Ex-Northern Territory Youth Detention Centre detainee tells of trying to take her own life after nightmare stint in isolation

By AAP

Warning: Distressing content.
A cell inside Darwin's old Don Dale Youth Detention Centre. Picture / Amos Aikman, News Corp Australia
A cell inside Darwin's old Don Dale Youth Detention Centre. Picture / Amos Aikman, News Corp Australia

"At that time I would have rather die than stay another minute in that room." These are the words of a Northern Territory girl who repeatedly tried to take her own life while being held in Don Dale Detention Centre's notorious isolation cells.

The former detainee, known as AN, told the juvenile justice royal commission she was hospitalised several times after trying to take her own life while in solitary confinement, and her family wasn't informed until days later. Kids at risk of self harm were locked up for up to 23 hours a day in unpadded cells, the inquiry heard.

And guards with no training in mental health or suicide prevention were badly ill-equipped to deal with the trauma-afflicted teenagers in their care.

"They never told me when I would be getting out. The only time they took any notice of me is if I tried to hurt myself," AN wrote in a statement tendered on Friday.

"Then they would come running in and throw me on the ground, jump on me, bash me and handcuff me. Only a couple of the guards ever tried to talk me down or talk to me about how I was feeling.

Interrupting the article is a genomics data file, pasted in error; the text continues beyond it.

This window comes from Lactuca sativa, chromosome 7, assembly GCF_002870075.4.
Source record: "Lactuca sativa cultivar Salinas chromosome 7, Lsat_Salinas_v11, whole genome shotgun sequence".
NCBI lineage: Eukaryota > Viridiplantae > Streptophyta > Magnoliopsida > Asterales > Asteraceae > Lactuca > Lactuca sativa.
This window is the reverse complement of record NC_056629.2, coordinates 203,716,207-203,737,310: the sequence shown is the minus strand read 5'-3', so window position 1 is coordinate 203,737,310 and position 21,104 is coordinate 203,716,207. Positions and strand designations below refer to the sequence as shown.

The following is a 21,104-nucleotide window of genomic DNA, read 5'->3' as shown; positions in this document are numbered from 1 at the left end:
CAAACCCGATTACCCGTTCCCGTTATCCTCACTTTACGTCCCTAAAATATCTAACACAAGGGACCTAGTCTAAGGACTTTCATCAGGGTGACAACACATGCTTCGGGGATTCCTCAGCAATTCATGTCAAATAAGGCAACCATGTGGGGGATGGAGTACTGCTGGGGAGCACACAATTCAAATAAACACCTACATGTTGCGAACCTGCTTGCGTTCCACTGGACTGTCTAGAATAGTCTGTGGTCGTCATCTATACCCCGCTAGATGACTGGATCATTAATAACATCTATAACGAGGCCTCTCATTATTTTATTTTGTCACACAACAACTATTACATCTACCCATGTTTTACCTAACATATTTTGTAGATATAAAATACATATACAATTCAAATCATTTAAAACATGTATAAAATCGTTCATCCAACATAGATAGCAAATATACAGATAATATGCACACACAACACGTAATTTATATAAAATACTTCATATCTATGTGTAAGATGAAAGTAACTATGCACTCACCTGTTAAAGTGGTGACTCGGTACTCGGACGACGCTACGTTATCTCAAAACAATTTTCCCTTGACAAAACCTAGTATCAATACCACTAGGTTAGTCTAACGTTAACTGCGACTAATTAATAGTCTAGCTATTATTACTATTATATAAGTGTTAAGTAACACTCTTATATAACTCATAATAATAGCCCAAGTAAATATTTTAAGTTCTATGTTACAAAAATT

"I just hated being alone at that time and I was feeling angry and hopeless ... I would get so upset that I felt dying was better than staying in isolation," she said.

AN said she hardly saw the sun the whole time she was in solitary confinement, and the ordeal changed the way she saw the world when she finally got out. "Everything felt extra bright, hot, loud and weird ... (it) made it harder for me to be around people." AN said she "felt like a dog" when given her food in her cell without any cutlery, forcing her to eat with her hands.

One of AN's worst memories of being in detention was when a large group of guards restrained her, stripped her and later gave her an "at risk" gown. "They carried me into a room and threw me face down on a bed. They then used the Hoffman Knife to cut off all my clothes," she said.

"I was fully naked and I felt real shame with all those men in the room." Earlier, ex-Don Dale youth justice officer Greg Harmer broke down while telling the inquiry that a boy was so distressed he banged his head against the bars of his cell until he bled.

Harmer, who worked at the facility between 2011 and 2013, was in tears as he remembered the extremely upset inmate repeatedly begging to be taken out of isolation.

"He was continually belting his head on the bars, and yelling and swearing," he said.

"He had started to cut his head in a few places ... the walls were splattered with blood." A senior officer refused to let the detainee out of solitary confinement, and he stayed there overnight until a mental health worker from adult prison arrived, Harmer said.

"I felt frustrated by this, but I also felt that there was nothing I could do," he said.

"I was watching animals caged in a zoo, and it did not feel right."

Where to get help:

Lifeline: 0800 543 354 (available 24/7)
Suicide Crisis Helpline: 0508 828 865 (0508 TAUTOKO) (available 24/7)
Youthline: 0800 376 633
Kidsline: 0800 543 754 (available 24/7)
Whatsup: 0800 942 8787 (1pm to 11pm)
Depression helpline: 0800 111 757 (available 24/7)
Rainbow Youth: (09) 376 4155
Samaritans 0800 726 666
If it is an emergency and you feel like you or someone else is at risk, call 111.

- news.com.au

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